Jim Holt discusses his book Why Does the World Exist? 'Why is there a world rather than nothing at all?' remains the most curious and enduring of all metaphysical mysteries. Moving beyond the narrower paths of Christopher Hitchens, Roger Penrose and Stephen Hawking, celebrated essayist Holt enters this fascinating debate with a broad, lively and deeply informed narrative that traces all our efforts to grasp the origins of the universe. With sly humour and a highly original personal approach, Holt takes on the role of cosmological detective. Suggesting that we might have been too narrow in limiting our suspects to God and the Big Bang, he tracks down, among others, an eccentric Oxford philosopher, a Nobel Laureate physicist, a French Buddhist monk, and novelist John Updike just before he died, to pursue this cosmic puzzle from every angle. As he pieces together a solution -- while offering useful insights into time, consciousness, and eternity -- he sheds fascinating new light on the meaning of existence.

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# 2 Questioning the existence of the universe? by Jim Holt

Why is there something instead of nothing? In other words: Why does the universe exist (and why are we in it)? Philosopher and writer Jim Holt follow this question toward three possible answers. Or four. Or none.COSMIC RADIO ED

When Einstein Walked with Gödel | Robert Wright & Jim Holt [The Wright Show]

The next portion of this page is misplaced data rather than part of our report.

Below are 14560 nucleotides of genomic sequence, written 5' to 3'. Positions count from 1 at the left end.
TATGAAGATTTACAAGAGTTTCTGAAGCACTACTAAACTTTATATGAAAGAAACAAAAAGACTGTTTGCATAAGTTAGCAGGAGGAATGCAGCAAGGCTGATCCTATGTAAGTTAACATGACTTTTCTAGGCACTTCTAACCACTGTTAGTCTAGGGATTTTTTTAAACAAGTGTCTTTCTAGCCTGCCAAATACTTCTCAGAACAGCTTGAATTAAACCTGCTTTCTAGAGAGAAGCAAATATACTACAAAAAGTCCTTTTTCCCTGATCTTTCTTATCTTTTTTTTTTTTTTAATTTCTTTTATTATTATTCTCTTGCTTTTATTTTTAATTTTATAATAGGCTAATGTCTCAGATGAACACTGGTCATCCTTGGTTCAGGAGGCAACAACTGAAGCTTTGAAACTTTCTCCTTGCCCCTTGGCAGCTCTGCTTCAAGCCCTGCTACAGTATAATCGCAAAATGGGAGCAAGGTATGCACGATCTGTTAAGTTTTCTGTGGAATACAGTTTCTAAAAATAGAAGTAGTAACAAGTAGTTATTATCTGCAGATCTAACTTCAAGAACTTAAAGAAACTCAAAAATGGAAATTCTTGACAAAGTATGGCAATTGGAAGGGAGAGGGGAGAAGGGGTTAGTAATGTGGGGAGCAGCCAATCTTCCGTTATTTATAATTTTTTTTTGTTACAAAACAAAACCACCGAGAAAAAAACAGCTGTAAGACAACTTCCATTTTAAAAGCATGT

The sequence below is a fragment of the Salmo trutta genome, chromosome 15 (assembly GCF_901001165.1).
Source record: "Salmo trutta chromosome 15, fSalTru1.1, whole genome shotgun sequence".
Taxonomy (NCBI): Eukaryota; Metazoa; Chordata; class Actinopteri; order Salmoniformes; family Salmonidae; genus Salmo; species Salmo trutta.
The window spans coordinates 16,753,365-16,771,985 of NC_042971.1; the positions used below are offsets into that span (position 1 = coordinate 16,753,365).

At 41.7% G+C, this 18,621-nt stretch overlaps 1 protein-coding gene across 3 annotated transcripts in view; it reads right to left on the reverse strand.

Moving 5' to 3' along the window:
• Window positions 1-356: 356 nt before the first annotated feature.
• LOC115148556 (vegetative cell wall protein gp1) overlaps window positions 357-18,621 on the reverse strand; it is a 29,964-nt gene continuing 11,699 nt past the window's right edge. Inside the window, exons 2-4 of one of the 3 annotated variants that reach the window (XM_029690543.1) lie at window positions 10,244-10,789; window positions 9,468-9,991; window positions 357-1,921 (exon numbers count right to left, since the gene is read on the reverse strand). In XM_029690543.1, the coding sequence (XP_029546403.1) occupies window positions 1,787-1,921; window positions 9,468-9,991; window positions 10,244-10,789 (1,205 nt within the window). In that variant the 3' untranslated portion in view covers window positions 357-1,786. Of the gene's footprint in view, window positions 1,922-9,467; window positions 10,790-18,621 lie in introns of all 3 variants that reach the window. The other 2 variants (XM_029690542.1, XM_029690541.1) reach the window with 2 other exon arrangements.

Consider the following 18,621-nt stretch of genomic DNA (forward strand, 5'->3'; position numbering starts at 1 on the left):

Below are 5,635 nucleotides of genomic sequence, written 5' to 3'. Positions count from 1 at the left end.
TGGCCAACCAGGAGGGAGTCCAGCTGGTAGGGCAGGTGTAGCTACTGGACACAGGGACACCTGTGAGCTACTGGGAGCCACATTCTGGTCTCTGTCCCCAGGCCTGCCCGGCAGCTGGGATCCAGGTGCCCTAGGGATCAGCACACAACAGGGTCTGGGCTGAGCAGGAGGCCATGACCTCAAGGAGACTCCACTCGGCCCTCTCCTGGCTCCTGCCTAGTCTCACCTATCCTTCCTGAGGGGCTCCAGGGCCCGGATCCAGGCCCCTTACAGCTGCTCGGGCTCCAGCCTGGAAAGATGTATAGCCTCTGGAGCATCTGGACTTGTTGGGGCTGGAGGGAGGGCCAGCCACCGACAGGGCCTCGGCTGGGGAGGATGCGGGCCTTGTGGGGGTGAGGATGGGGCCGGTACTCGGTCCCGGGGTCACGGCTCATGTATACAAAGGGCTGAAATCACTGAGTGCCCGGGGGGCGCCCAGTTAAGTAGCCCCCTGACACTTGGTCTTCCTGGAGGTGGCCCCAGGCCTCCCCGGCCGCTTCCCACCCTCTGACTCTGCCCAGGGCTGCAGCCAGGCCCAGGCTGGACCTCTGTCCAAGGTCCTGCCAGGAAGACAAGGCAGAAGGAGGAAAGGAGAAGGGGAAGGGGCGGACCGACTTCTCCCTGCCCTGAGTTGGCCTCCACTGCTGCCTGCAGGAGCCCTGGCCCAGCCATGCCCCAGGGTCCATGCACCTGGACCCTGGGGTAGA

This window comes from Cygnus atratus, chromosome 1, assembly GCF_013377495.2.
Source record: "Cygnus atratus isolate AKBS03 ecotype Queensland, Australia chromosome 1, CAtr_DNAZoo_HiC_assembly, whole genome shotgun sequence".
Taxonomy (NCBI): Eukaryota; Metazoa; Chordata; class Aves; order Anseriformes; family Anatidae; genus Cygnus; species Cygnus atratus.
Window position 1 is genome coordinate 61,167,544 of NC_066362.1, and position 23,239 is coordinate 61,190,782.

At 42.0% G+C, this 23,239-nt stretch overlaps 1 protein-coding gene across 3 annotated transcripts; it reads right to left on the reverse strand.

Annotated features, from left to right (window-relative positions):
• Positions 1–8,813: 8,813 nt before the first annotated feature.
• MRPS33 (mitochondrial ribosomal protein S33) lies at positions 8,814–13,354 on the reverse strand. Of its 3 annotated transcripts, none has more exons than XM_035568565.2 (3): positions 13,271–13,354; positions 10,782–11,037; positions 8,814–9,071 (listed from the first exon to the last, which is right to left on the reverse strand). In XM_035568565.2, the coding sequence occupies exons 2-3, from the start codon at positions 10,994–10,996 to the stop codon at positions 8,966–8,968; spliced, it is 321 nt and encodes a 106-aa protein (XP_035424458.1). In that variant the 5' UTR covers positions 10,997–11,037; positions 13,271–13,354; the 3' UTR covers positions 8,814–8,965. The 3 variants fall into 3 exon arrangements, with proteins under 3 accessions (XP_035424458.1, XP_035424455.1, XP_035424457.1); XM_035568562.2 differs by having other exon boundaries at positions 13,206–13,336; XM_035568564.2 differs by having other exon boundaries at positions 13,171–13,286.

2:33 Jim’s new book of essays, When Einstein Walked with Gödel
10:30 The Platonists who believe mathematics is transcendent
21:42 Against viewing math as transcendent
32:05 The implications of Gödel’s Incompleteness Theorem
40:39 What’s so special about light? Einstein can explain
59:39 Tachyons, the hypothetical particles that travel faster than light
68:22 How Jim became a “rigorous dilettante” (with cameos by B.F. Skinner and Bette Midler)

Robert Wright (, The Evolution of God, Nonzero, Why Buddhism Is True) and Jim Holt (When Einstein Walked with Gödel, Why Does the World Exist?)

Recorded June 11, 2018

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Why Do Diavlogs Exist? | Jim Holt & John Leslie

00:00 How to have immortality without God
16:29 Why does the world exist?
25:56 John describes the best of all possible universes
32:29 Was the cosmos created by physics or ethics?
41:36 Jim thinks we live in a pretty mediocre universe
45:58 The answer to everything and nothing in a pun about something

Jim Holt (The New Yorker, New York Times Magazine) and John Leslie (Immortality Defended)

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Recorded on November 13, 2007

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The Universe As We Know It Shouldn't Exist | The Matter-Antimatter Problem

The universe is a pretty grand place to live, but scientists have one issue with it, it's an anomaly that should be scientifically impossible.

Hosted by: Hank Green

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Why does the universe exist? | Jim Holt

Why does the universe exist? | Jim Holt